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Himalaya poised to rupture in mega earthquakes

American geophysicist investigates data worth thousand years to outline earthquake potential of Himalayan segments more precisely.

K. S. Jayaraman

doi:10.1038/nindia.2019.25 Published online 24 February 2019

Experts say outreach programmes should be undertaken to appraise people living in remote Himalayan villages about the impending threat.

© S. Priyadarshini

The chorus of voices pointing to an impending mega earthquake in the Himalayan region got louder this month when leading American geophysicist Roger Bilham cautioned in a new analysis that "currently two-thirds of the Himalaya is poised to rupture in one or more great earthquakes.”

“…although we have no information of their timing,” he adds in a 60-page review1 of the Himalayan earthquakes published in a special collection of the Geological Society of London.

The University of Colorado geophysicist says the most alarming feature of potential future earthquakes in Himalayas is that none is expected to be smaller than the 7.8 Mw magnitude Gorkha earthquake of April 2015 that killed over 10, 000 people. His prediction is based on extensive field studies and examination of 1000 years of historical, geodetic and seismological data of the Himalayan arc.

According to his report, "ten of the 15 segments of the Himalayan arc have not ruptured so far and are currently sufficiently mature enough to host a great earthquake of magnitude 8 Mw or more".

This does not imply it will cause "unprecedented violent shaking but the duration of shaking may exceed many minutes," he says. "This prolonged shaking is likely to aggravate damage to poorly constructed structures."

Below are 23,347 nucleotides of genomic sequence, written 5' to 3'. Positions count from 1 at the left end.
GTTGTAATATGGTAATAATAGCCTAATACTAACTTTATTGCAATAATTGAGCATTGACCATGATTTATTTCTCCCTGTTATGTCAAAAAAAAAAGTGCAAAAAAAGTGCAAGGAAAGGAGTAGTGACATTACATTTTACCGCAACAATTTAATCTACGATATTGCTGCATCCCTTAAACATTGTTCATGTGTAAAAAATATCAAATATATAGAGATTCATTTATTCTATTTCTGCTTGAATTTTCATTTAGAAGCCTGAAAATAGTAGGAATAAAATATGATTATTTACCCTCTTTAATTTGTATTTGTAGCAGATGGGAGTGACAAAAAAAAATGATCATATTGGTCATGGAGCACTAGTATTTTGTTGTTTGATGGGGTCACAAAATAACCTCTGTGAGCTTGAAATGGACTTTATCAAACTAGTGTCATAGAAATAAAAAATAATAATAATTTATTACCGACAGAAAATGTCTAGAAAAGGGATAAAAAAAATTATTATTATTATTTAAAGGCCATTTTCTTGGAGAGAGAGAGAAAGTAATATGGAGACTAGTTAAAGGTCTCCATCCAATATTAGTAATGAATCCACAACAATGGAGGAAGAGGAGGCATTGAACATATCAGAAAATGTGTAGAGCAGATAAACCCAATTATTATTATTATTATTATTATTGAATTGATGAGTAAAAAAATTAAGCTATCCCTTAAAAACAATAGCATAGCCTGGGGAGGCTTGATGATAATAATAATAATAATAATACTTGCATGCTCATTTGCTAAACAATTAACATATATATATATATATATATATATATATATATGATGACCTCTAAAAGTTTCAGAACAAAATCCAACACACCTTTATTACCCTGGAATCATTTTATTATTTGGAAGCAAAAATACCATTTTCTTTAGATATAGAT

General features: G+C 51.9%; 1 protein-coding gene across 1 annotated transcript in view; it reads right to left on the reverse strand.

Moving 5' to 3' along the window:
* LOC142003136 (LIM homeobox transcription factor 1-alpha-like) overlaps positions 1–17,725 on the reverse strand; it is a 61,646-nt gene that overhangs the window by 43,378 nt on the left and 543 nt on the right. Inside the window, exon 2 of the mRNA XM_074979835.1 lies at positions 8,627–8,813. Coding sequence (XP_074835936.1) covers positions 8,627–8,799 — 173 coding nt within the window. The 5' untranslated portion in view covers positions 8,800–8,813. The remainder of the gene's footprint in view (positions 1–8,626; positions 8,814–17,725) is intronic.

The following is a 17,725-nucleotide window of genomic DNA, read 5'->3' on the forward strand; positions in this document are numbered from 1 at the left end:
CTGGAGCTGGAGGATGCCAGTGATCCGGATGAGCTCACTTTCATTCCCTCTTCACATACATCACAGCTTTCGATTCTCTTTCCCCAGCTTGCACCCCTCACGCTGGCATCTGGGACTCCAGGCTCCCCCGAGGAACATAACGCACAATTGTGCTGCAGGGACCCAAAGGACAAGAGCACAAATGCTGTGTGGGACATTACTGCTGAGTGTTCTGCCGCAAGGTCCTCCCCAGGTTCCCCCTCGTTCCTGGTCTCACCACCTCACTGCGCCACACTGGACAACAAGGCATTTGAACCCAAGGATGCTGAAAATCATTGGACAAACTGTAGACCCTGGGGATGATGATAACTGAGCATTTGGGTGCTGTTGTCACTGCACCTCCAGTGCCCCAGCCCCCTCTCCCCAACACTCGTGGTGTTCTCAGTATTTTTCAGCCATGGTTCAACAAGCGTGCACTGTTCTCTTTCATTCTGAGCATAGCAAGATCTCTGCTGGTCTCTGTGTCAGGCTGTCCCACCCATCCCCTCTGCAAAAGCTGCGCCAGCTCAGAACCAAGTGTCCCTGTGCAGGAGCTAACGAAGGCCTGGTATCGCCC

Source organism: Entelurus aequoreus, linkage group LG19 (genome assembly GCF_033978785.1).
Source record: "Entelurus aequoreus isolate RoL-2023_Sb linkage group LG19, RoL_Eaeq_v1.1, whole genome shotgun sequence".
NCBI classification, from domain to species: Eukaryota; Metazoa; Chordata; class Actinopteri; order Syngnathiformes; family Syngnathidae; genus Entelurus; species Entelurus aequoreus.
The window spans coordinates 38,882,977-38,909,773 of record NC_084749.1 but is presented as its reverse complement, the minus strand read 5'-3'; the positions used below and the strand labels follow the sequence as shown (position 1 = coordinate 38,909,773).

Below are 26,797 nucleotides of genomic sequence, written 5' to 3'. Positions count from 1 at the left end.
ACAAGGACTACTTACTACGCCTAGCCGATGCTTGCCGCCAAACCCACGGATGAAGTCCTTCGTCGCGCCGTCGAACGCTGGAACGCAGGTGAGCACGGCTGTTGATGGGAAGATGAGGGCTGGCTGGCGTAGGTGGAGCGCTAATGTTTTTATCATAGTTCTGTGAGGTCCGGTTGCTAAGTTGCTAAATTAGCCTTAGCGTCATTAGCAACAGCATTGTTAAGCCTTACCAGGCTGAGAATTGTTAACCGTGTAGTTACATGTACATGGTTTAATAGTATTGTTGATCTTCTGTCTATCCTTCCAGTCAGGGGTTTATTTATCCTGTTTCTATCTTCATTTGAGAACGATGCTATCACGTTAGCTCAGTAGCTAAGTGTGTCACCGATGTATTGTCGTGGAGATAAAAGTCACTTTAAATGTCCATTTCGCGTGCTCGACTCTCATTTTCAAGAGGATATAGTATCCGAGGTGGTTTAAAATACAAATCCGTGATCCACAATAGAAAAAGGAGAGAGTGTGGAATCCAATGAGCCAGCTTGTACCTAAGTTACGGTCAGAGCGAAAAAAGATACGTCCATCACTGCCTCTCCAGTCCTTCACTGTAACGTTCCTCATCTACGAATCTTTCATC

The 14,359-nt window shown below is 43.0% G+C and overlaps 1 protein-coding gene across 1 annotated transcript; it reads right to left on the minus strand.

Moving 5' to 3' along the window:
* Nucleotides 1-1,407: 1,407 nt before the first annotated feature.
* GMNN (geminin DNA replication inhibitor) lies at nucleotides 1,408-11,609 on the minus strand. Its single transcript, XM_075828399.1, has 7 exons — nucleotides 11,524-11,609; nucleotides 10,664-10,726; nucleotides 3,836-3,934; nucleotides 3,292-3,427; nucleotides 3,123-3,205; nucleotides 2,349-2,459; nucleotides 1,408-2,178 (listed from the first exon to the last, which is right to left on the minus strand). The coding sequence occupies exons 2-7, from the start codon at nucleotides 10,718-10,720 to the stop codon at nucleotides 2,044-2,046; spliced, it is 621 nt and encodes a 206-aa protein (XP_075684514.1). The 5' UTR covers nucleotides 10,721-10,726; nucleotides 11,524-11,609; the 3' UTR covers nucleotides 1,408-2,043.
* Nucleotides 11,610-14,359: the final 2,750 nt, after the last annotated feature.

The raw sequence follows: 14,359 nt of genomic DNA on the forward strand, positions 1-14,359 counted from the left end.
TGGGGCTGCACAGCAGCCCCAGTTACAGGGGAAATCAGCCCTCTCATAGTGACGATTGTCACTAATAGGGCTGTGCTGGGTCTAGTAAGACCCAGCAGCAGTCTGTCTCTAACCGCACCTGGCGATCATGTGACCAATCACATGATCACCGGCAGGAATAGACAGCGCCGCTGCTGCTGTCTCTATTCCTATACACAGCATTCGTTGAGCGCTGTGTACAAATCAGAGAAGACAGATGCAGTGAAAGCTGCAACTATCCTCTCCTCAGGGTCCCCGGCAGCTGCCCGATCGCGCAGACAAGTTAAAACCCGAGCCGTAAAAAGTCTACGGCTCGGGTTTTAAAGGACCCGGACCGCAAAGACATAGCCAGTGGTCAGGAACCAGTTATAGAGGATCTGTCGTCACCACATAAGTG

Bilham estimates that the death toll from a future earthquake in the Himalaya "could possibly exceed 100,000 due to increased population and the vulnerability of present-day construction methods.”

The 2015 Gorkha Earthquake of magnitude 7.8 Mw killed more than 10, 000 people and caused massive damage in Nepal.

© Chhatra Karki

Considered an authority on earthquakes in the region, Bilham has been invited to a brainstorming session on the "Big One", an allusion to the mega earthquake being predicted in the region, at the Indian Institute of Technology (IIT) Mandi in April 2019. He will participate in an international workshop on climate change and extreme events in the Himalayan region.

According to Vineet Gahalaut, director of National Centre of Seismology in New Delhi, Bilham's in-depth analysis of available information on earthquakes in the Himalayan region provides results from paleoseismological investigations. “He has elaborated on several aspects of Himalayan earthquakes including the earthquake potential of different Himalayan segments, which he has been updating since 2001,” Gahlaut told Nature India.

Recent earthquakes with epicentres in Afghanistan and surrounding regions have affected Delhi and the national capital region of India, says Ramesh Singh, a former President of the American Geophysical Union Natural Hazards Group. "Depending on the Himalayan segment, people living in Delhi and surrounding regions may severely feel the earthquakes and suffer damages”, Singh, currently a professor at Chapman University in California and also the convener of the IIT Mandi workshop, says.

Singh says this may be the right time for people living in the Himalayas and surrounding regions to review existing buildings and structures and prepare for exigencies. "We must also begin outreach programmes to tell people living in remote places in the Himalaya about the (impending) Big One."


References

1. Bilham, R. Himalayan earthquakes: a review of historical seismicity and early 21st century slip potential. Geological Society, London, Special Publications, 483 (2019) doi: https://doi.org/10.1144/SP483.16